Perdue arrived in the Senate in 2015 as somewhat of an agitator, pushing for term limits, reshuffling committee power and canceling Capitol Hill’s beloved August recess — positions that didn’t exactly ingratiate him to his long-tenured colleagues.

But it was his relationship with Trump, whom he first met in 2014, that made many in Washington take notice.

When the president huddled with senior GOP congressional leaders shortly after his inauguration to hash out his first-year agenda, he invited Perdue to sit in. A few months later, Trump gave a little-noticed legal immigration bill co-authored by Perdue a presidential boost when he hosted a news conference touting it in the White House’s Roosevelt Room.

President Donald Trump, right, used a White House event to help boost the prospects for a bill on legal immigration that U.S. Sens. Tom Cotton and David Perdue had sponsored. (Zach Gibson/Pool/Sipa USA/TNS)

The friendship has helped Perdue’s popularity soar among the state’s Republican base voters, with whom he holds rock-star status. But it could also be a liability among independents and suburban women who deeply dislike Trump, especially as polls show the presidential and Senate races deadlocked in Georgia.

Perdue’s recent television ads have made no mention of the president, even though Trump has been featured in some digital and mailed ads to solid Republican voters. The spots have instead promoted the senior senator’s corporate experience and votes in favor of a military pay raise and the popular Paycheck Protection Program.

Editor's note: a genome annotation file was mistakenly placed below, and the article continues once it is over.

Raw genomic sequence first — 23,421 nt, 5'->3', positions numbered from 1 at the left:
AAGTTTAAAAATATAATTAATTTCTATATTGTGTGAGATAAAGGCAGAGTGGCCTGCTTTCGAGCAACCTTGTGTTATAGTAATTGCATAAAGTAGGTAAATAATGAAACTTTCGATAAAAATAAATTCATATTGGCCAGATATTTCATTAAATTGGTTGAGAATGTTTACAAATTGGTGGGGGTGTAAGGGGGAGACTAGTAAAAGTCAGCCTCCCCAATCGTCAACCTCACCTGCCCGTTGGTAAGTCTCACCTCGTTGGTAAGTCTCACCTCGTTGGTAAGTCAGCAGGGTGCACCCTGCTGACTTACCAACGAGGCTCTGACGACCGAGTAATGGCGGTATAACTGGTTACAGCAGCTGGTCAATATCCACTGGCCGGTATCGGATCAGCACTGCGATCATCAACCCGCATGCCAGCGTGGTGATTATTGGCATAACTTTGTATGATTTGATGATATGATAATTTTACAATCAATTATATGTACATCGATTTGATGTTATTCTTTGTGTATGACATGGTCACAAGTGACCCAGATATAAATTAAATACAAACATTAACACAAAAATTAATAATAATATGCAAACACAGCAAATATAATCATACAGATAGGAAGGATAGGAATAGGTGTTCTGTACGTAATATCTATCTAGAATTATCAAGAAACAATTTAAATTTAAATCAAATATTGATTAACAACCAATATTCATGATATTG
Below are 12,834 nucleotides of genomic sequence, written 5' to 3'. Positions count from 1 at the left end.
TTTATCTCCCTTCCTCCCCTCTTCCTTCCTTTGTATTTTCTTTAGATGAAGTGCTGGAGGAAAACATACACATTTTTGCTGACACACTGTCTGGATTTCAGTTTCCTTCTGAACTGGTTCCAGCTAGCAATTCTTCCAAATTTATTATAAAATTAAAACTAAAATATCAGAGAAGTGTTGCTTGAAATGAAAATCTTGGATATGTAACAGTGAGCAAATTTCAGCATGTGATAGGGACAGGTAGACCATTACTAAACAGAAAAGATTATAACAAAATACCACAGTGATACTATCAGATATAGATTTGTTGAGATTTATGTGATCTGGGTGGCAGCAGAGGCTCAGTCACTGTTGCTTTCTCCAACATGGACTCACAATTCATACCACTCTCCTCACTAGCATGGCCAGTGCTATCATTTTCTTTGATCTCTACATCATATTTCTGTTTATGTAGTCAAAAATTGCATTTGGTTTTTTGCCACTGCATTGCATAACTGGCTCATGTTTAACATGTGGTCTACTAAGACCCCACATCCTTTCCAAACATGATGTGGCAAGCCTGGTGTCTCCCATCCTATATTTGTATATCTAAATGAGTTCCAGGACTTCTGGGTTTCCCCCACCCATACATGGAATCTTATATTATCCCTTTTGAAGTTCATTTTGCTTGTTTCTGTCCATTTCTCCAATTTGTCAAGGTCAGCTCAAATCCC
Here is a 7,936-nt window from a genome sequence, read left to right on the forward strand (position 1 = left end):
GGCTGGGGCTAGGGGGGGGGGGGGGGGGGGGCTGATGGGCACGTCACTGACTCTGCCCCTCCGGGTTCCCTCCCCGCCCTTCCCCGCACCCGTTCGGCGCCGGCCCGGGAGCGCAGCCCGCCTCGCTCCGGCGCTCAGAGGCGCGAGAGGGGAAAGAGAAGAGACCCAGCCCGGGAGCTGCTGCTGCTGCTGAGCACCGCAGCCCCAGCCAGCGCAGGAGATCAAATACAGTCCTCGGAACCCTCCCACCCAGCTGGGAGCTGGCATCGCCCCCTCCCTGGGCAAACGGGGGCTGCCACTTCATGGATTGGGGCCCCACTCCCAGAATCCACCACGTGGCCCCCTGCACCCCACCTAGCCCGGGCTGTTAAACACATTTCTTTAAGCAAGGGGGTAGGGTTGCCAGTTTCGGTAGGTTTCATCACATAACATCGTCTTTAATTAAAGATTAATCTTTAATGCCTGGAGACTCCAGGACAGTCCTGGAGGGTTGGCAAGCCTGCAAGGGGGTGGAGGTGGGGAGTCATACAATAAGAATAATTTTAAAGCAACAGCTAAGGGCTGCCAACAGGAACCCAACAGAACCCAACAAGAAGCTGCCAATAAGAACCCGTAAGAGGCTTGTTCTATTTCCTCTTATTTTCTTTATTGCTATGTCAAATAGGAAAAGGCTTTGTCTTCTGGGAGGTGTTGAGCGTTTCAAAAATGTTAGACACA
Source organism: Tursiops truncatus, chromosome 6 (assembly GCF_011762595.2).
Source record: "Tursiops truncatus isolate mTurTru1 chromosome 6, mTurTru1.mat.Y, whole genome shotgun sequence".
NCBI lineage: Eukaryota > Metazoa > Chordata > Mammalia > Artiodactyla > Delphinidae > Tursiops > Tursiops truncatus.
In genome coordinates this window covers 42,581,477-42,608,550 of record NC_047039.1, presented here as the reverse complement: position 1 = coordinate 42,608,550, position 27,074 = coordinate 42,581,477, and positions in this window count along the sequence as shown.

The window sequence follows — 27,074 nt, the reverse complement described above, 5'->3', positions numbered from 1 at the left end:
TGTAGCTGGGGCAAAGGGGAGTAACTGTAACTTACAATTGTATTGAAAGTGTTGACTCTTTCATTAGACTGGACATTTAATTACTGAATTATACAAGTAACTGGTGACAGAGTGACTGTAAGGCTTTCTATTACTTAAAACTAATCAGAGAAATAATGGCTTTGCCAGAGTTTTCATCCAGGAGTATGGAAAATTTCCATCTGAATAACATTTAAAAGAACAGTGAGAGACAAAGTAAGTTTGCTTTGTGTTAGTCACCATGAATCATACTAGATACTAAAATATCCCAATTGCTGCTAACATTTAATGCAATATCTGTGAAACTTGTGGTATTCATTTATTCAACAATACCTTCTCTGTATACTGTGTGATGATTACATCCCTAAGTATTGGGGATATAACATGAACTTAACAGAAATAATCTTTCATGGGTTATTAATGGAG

With Libertarian Shane Hazel also in the race, it’s possible the contest moves to a January runoff, an outcome groups allied with both Perdue and Ossoff are trying desperately to avoid. They’ve pumped tens of millions of dollars into the race.

Some of Ossoff’s ads have pressured Perdue, one of the wealthiest members of Congress, to answer for scores of stock transactions made on his behalf not long after a senators-only briefing on the pandemic.

The Sea Island resident has denied wrongdoing and cut an ad accusing Ossoff of lying about his stock trades, in which he also said his transactions had been reviewed — and cleared — by federal investigators. Perdue later announced his financial advisers would no longer trade stocks in individual companies on his behalf.

Surviving Capitol Hill

If elected to a second term, which he promises will be his last, Perdue lists rebuilding the economy and passing policing legislation as top priorities.

The latter is an issue that Perdue says “feels personal to him,” having grown up in Middle Georgia in the 1960s and watched his father integrate Houston County schools as the local superintendent.

U.S. Sen. David Perdue says that if he wins a second term, his top priorities will be rebuilding the economy and passing police legislation. (Greg Nash/Pool via AP)

Following George Floyd’s death this summer, Perdue backed a Senate GOP bill that would have discouraged the use of chokeholds and no-knock warrants, promoted the deployment of body cameras and required police departments to track officer misconduct.

Over the past several years, Perdue has taken on growing responsibility on the Foreign Relations and Armed Services committees, where he leads a subcommittee overseeing the Navy, Marine Corps and shipbuilding. He promises to use the perch to look out for the state’s military bases.

He also plans to revisit on an old goal. Overhauling the federal budget process, he believes, is the first step toward tackling the country’s spiraling debt and fast-depleting Medicare and Social Security trust funds, which he views as major threats. In recent years, Perdue signed off on several multitrillion-dollar bills that added to the country’s debt, including the 2017 GOP tax overhaul and this spring’s coronavirus relief package. He said both were necessary to grow the economy.

Six years after moving to Washington, there are still many things about Capitol Hill that make Perdue fume.

Colleagues use procedural tools to slow down confirmation votes. Major legislation can be stalled indefinitely by a minority of senators. And don’t get him started on the chamber’s Obamacare repeal vote or the bipartisan task force on the budget process, which fell apart in 2018 due to partisan distrust.

Perdue insists he won’t let those setbacks get in the way.

“I’m still the outsider,” he said. “I didn’t drink the Kool-Aid.”